McDonald's famous children's menu had its beginnings in Guatemala, the most populated country in Central America. However, its creator, Yolanda Fernández de Cofiña, is Chilean.
Fernández de Cofiña, or Doña Yoli, as she is affectionately known, was born in Chile in 1934. Her father was sent as ambassador to Guatemala when she was 19 years old. Some time later, she married José María Cofiño Valladares, a businessman who bought a McDonald's franchise in 1974. The firm started with a restaurant located in a downtown area, but the first two years were not very successful.
In 1979, Yolanda, who was the president of McDonald's Guatemala at the time, realized that the children who visited the restaurant needed a menu with adequate portions for them, because when they ate the hamburgers, there was always a large amount left over.
For this reason, she came up with the idea of launching a menu with a smaller portion of hamburger, fries and soda than usual, and accompanied it with a toy or dessert. This was originally dubbed the 'Ronald's Menu.'
"We started by putting out a small hamburger, small fries and a small soda with Ronald's little cup and an ice cream sundae. It occurred to me to buy a surprise, a little toy to make it attractive to the child," Yolanda told Forbes Latin America in 2018.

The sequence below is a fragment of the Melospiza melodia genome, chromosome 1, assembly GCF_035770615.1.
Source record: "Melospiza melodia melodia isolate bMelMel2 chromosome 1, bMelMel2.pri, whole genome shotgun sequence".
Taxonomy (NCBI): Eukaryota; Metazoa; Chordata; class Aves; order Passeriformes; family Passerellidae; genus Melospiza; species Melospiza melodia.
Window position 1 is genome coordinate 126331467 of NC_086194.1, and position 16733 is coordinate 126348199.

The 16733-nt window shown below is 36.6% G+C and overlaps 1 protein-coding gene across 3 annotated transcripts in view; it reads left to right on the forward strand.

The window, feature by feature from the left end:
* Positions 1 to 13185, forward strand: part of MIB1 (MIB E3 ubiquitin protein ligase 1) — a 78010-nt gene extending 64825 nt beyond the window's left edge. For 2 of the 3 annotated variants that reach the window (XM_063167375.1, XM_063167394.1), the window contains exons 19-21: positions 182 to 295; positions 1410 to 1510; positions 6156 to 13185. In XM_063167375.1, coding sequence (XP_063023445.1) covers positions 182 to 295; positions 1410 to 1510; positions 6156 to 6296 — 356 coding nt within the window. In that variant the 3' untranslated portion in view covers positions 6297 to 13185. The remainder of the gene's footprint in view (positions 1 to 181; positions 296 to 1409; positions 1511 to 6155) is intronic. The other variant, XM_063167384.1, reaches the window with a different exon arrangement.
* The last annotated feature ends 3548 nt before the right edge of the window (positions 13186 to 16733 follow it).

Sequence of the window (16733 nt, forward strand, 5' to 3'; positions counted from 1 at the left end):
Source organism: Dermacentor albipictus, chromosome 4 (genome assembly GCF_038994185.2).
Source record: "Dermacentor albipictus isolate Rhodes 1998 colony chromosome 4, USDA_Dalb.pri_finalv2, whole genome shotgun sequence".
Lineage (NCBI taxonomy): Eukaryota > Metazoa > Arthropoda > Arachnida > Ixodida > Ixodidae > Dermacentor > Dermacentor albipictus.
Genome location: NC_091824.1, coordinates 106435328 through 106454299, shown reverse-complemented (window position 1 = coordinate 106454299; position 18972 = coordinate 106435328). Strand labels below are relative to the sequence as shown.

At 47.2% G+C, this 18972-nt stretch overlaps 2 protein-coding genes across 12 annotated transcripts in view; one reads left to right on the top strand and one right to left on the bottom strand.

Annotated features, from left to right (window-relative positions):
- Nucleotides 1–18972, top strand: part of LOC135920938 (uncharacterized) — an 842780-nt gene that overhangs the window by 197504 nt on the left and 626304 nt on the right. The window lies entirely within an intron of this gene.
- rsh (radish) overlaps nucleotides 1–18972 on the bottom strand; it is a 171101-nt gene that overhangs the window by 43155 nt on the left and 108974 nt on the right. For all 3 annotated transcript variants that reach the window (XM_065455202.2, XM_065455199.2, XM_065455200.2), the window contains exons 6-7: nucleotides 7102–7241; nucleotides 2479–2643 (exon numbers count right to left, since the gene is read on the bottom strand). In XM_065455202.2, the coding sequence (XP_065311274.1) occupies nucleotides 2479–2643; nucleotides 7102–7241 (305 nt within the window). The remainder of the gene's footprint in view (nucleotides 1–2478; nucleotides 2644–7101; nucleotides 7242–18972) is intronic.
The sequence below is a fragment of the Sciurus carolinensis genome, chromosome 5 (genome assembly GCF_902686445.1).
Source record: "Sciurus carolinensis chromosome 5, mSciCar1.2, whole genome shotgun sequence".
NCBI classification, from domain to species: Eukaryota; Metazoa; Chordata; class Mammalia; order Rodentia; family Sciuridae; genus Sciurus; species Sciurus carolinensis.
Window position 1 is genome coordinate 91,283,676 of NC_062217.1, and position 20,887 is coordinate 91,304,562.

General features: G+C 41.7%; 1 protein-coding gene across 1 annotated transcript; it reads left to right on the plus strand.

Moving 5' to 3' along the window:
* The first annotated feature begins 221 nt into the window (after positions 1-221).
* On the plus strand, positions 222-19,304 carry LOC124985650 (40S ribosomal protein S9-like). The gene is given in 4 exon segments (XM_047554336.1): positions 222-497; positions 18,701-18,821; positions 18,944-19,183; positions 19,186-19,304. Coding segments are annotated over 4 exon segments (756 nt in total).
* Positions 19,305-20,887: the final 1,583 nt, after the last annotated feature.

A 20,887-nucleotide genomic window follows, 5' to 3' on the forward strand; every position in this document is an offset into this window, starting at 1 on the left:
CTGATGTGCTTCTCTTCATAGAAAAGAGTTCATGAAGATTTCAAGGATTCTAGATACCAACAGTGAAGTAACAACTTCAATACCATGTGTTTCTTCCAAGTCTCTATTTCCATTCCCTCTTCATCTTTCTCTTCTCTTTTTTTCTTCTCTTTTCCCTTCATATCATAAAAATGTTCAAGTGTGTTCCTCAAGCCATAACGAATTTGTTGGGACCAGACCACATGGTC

Ronald's Menu was a success. However, Doña Yoli had not asked McDonald's executives for authorization to implement the idea, and three years after executing it, the executives realized that it was selling in Guatemala and suggested she present it at a global convention.
Fernández's proposal was approved by executives worldwide and the name 'Ronald's Menu' changed to 'Happy Meal,' but when translated into Spanish it did not sound right. So the executives decided to call it 'Cajita Feliz,' the name by which it is known to this day throughout Latin America.
Fernández received the "Ronald de Plata" award, which is the highest recognition awarded by McDonald's Corporation. Guatemala was also taken as a world example in birthday celebrations designed especially for children's celebrations.
Plastic-free Happy Meal
In September, McDonald's announced it was going to reduce the plastic used in its iconic Happy Meal toys. The goal is to reduce the use of virgin fossil fuel-based plastic in all Happy Meal toys worldwide by the end of 2025.
McDonald's said it has already reduced the use of virgin fossil fuel plastic in toys by 30% since 2018 in markets such as France, Ireland and the UK.